At the Gmelina forest, the monthly egg-positive paddles ranged from 8 egg-positive paddles per month in the hot dry period to 17 egg-positive paddles in the wet season and 8 egg-positive paddles in the cold dry period. The mean numbers of mosquitoes per month collected were from 37 mosquitoes per month in hot dry period, to 87 mosquitoes per month in wet season and 70 mosquitoes in cold dry period. The mosquito yield per egg-positive paddle was from 4.6 mosquitoes per paddle in hot dry periods to 5.2 mosquitoes per paddle in wet months and 8.6 mosquitoes per paddle in cold dry months.
At the Ekulu River banks, the monthly egg-positive paddles varied from 9 egg-positive paddles per month in hot dry period to 19 egg-positive paddles in the wet months and 10 egg-positive paddles in cold dry months. The mean numbers of mosquitoes collected per month varied from 27 mosquitoes per month in the hot dry period, to 125 mosquitoes per month in the wet months and 68 mosquitoes per month in the dry cold months. The mosquito yields per egg-positive paddle varied from 3 mosquitoes per paddle in hot dry months to 6.6 mosquitoes per paddle in the wet months and 6.8 mosquitoes per paddle in cold dry months.
In all the locations, the mean number of egg-positive paddles, the mean number of mosquitoes collected and the mean number of mosquitoes hatching out per egg-positive paddle were least in the hot dry periods (January – March), followed by those of the cold dry period (October to December). The numbers were significantly higher during the wet months (April to September).
Figure 1 shows the monthly variation in the numbers of mosquitoes collected during the study period. At Ekulu River banks, a population of about 450 mosquitoes was obtained in the month of April, which sharply declined but showed two minor peaks in September and November months. At the Gmelina forest, a peak population was obtained in May, which again declined but showed two minor peaks in September and November months respectively.
Egg-positive paddles were collected from the three ecological locations in all the months of the year. This suggests that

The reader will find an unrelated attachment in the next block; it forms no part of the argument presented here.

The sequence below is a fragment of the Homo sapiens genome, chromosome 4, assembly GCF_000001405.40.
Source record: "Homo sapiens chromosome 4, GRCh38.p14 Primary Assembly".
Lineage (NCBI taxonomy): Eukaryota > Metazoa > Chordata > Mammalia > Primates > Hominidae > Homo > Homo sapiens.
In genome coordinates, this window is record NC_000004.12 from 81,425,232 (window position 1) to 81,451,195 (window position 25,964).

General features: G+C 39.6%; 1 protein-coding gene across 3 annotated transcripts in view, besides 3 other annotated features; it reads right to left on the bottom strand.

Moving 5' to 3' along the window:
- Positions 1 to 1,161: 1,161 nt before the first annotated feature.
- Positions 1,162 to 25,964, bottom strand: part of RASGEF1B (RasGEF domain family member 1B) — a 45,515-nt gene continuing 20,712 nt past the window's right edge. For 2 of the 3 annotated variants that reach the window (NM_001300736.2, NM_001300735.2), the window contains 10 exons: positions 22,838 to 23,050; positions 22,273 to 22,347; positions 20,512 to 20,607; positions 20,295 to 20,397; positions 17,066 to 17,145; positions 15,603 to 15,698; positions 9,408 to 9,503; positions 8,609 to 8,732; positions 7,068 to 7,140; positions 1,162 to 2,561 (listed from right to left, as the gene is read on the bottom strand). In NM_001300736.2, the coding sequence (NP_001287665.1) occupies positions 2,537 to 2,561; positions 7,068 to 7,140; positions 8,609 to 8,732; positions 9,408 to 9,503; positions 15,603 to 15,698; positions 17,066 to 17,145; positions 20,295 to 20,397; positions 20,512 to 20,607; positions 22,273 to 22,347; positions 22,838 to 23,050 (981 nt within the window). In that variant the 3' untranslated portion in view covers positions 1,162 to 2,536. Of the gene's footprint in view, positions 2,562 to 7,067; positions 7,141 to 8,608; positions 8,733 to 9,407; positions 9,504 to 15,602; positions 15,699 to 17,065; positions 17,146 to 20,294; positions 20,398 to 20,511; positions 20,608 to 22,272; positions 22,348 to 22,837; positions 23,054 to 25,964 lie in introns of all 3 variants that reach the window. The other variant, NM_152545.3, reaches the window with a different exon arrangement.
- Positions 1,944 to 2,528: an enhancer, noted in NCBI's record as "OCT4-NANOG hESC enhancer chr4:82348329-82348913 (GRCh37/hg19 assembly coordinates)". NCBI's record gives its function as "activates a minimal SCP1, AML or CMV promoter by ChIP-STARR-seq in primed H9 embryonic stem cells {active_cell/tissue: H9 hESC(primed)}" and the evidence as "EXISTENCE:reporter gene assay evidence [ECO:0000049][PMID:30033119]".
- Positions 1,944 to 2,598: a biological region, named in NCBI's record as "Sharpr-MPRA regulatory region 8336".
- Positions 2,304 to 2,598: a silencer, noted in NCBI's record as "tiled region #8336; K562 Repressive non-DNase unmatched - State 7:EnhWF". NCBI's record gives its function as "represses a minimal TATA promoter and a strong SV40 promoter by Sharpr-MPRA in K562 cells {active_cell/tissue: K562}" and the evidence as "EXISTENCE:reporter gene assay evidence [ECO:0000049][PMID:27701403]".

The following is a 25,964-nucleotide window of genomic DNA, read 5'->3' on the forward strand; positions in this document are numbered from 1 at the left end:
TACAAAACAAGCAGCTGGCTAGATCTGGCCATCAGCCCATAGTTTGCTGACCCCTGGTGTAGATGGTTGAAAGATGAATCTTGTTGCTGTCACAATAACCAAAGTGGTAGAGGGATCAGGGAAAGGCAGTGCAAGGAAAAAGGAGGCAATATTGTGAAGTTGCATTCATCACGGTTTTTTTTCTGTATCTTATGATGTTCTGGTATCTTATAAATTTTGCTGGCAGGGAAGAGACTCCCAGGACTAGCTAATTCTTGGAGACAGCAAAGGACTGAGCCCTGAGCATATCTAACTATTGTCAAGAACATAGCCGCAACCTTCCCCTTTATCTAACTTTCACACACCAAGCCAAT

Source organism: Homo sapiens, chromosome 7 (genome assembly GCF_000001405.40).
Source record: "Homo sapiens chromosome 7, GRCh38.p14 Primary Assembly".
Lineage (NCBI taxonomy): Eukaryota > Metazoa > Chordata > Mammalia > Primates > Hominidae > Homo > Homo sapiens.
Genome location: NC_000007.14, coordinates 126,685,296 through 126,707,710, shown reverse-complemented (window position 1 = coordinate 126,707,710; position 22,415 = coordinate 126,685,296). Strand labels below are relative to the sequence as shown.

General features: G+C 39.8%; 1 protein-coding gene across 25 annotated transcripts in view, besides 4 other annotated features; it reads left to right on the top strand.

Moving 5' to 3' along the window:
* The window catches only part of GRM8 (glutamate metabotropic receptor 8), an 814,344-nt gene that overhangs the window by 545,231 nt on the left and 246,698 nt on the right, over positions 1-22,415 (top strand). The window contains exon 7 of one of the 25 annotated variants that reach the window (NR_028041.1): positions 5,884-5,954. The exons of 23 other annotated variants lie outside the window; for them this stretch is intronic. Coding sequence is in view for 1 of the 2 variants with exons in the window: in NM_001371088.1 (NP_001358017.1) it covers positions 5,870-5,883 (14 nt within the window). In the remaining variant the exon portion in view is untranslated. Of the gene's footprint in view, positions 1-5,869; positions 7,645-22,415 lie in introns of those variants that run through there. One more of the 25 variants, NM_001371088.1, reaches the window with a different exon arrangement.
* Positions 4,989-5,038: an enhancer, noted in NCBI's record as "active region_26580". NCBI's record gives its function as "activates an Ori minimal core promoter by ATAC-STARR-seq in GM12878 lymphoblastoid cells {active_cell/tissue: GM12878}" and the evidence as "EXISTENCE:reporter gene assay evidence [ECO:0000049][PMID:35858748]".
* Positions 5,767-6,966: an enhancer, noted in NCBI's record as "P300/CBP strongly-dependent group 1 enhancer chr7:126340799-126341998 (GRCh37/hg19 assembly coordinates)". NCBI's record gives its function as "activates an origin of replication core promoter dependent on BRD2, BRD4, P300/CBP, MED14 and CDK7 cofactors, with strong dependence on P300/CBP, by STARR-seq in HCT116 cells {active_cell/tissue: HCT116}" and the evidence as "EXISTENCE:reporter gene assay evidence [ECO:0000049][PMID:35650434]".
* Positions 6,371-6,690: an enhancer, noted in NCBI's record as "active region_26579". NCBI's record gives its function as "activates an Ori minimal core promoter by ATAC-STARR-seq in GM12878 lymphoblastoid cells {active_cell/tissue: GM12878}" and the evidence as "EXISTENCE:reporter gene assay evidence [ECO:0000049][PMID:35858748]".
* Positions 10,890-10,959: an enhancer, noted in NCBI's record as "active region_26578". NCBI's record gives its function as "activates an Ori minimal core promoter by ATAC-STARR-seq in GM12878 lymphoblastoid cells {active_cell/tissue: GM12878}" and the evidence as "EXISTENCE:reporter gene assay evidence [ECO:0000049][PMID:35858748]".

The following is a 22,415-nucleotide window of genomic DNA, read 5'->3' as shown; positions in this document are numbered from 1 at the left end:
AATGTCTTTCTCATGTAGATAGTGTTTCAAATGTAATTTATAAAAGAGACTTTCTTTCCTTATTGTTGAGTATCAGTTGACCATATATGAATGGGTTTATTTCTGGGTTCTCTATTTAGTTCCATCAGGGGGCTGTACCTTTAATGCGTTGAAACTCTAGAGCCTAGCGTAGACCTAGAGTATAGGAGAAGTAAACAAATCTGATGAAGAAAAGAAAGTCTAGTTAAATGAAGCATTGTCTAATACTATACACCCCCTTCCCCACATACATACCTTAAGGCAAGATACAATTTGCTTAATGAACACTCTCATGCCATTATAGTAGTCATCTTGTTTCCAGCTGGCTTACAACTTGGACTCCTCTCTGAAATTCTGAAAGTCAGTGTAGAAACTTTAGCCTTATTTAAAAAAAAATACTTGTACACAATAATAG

The mosquito collections from Park Avenue compound were about twice the collections from the other ecological locations. The Park Avenue compound was intended to represent a normal compound in the city operating under water scarcity and abundance depending on water supply from the water cooperation. However the preponderance of
The collection of more
The mean number of egg positive-paddles, the mean number, of mosquitoes collected and the number of eggs hatching out per paddle were found to be low during the hot-dry and cold-dry periods but significantly high during warm humid periods. The cold dry period (October to December) comes at the end of rains and usually marks the beginning of dry season. This period varies from place to place and year to year and sometimes may not be pronounced and therefore passes unnoticed. It is usually characterized by cold spells and dry dusty winds that may be deleterious to the survival of many organisms. The hot dry period (January to March) is usually marked with hot sunny days, high temperatures and low relative humidity with little or no rainfall during this period. This also makes the survival of many organisms difficult and therefore accounts for low figures within the period. The warm humid period or wet season (April to October) is usually characterized by rains, high relative humidity and moderate temperatures favorable for the survival of organisms during this period.
From the graphs, a high peak of mosquito population was obtained between April and June in all the three ecological locations. A sharp decline in mosquito populations between June and August, and a small peak followed this in September to November. The major mosquito population peaks obtained between April and June correspond with the beginning of the warm humid weather favorable to the growth of organism. Also the rains came at intermittent intervals giving sufficient time for the mosquitoes to hatch out and develop within the small pools of water. The sharp decline from June depicts heavy rains, which flushes and destroys developing mosquito eggs and larvae leading to fall in population. The small peak in September may be as a result of short intervals in August break while the November peak corresponded with the end of rains in which rains were again at intervals giving sufficient time for immature stages to develop, while the final decline were due to the drying up of the little pools of water left by the rain, thereby limiting reproduction and development.
This study thus reveals that adult female